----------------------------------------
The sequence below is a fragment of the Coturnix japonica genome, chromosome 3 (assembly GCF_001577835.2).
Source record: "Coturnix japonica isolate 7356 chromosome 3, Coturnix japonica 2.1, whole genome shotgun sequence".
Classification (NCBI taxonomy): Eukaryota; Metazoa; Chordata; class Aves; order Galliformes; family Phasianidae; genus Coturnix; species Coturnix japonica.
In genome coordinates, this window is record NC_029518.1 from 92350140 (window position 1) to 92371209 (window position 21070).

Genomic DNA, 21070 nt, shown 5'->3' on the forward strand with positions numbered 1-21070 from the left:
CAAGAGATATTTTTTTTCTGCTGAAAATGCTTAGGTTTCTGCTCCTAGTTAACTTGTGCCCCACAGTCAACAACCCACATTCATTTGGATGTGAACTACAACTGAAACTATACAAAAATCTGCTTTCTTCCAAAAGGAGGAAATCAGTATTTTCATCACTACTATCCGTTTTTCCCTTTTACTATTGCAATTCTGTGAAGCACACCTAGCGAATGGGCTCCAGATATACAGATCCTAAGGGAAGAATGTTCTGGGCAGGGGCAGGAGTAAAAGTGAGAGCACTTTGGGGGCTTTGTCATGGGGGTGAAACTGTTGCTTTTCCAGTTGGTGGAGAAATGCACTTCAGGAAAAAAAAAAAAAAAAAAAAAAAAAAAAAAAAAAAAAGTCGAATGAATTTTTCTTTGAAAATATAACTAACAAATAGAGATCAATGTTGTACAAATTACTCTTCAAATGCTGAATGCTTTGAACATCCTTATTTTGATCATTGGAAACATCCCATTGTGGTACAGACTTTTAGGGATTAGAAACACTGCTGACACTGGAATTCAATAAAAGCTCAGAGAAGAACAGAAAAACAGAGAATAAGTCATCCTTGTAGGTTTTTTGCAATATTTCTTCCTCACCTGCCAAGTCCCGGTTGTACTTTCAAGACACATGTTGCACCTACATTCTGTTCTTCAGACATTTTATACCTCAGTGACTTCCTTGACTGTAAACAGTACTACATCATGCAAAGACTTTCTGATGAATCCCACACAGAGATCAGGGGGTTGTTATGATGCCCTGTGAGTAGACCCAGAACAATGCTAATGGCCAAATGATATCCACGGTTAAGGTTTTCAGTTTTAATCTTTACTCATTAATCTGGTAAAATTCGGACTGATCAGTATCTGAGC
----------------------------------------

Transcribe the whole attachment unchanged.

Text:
The sequence below is a fragment of the Coturnix japonica genome, chromosome 3 (assembly GCF_001577835.2).
Source record: "Coturnix japonica isolate 7356 chromosome 3, Coturnix japonica 2.1, whole genome shotgun sequence".
Classification (NCBI taxonomy): Eukaryota; Metazoa; Chordata; class Aves; order Galliformes; family Phasianidae; genus Coturnix; species Coturnix japonica.
In genome coordinates, this window is record NC_029518.1 from 92350140 (window position 1) to 92371209 (window position 21070).

Genomic DNA, 21070 nt, shown 5'->3' on the forward strand with positions numbered 1-21070 from the left:
CAAGAGATATTTTTTTTCTGCTGAAAATGCTTAGGTTTCTGCTCCTAGTTAACTTGTGCCCCACAGTCAACAACCCACATTCATTTGGATGTGAACTACAACTGAAACTATACAAAAATCTGCTTTCTTCCAAAAGGAGGAAATCAGTATTTTCATCACTACTATCCGTTTTTCCCTTTTACTATTGCAATTCTGTGAAGCACACCTAGCGAATGGGCTCCAGATATACAGATCCTAAGGGAAGAATGTTCTGGGCAGGGGCAGGAGTAAAAGTGAGAGCACTTTGGGGGCTTTGTCATGGGGGTGAAACTGTTGCTTTTCCAGTTGGTGGAGAAATGCACTTCAGGAAAAAAAAAAAAAAAAAAAAAAAAAAAAAAAAAAAAAGTCGAATGAATTTTTCTTTGAAAATATAACTAACAAATAGAGATCAATGTTGTACAAATTACTCTTCAAATGCTGAATGCTTTGAACATCCTTATTTTGATCATTGGAAACATCCCATTGTGGTACAGACTTTTAGGGATTAGAAACACTGCTGACACTGGAATTCAATAAAAGCTCAGAGAAGAACAGAAAAACAGAGAATAAGTCATCCTTGTAGGTTTTTTGCAATATTTCTTCCTCACCTGCCAAGTCCCGGTTGTACTTTCAAGACACATGTTGCACCTACATTCTGTTCTTCAGACATTTTATACCTCAGTGACTTCCTTGACTGTAAACAGTACTACATCATGCAAAGACTTTCTGATGAATCCCACACAGAGATCAGGGGGTTGTTATGATGCCCTGTGAGTAGACCCAGAACAATGCTAATGGCCAAATGATATCCACGGTTAAGGTTTTCAGTTTTAATCTTTACTCATTAATCTGGTAAAATTCGGACTGATCAGTATCTGAGC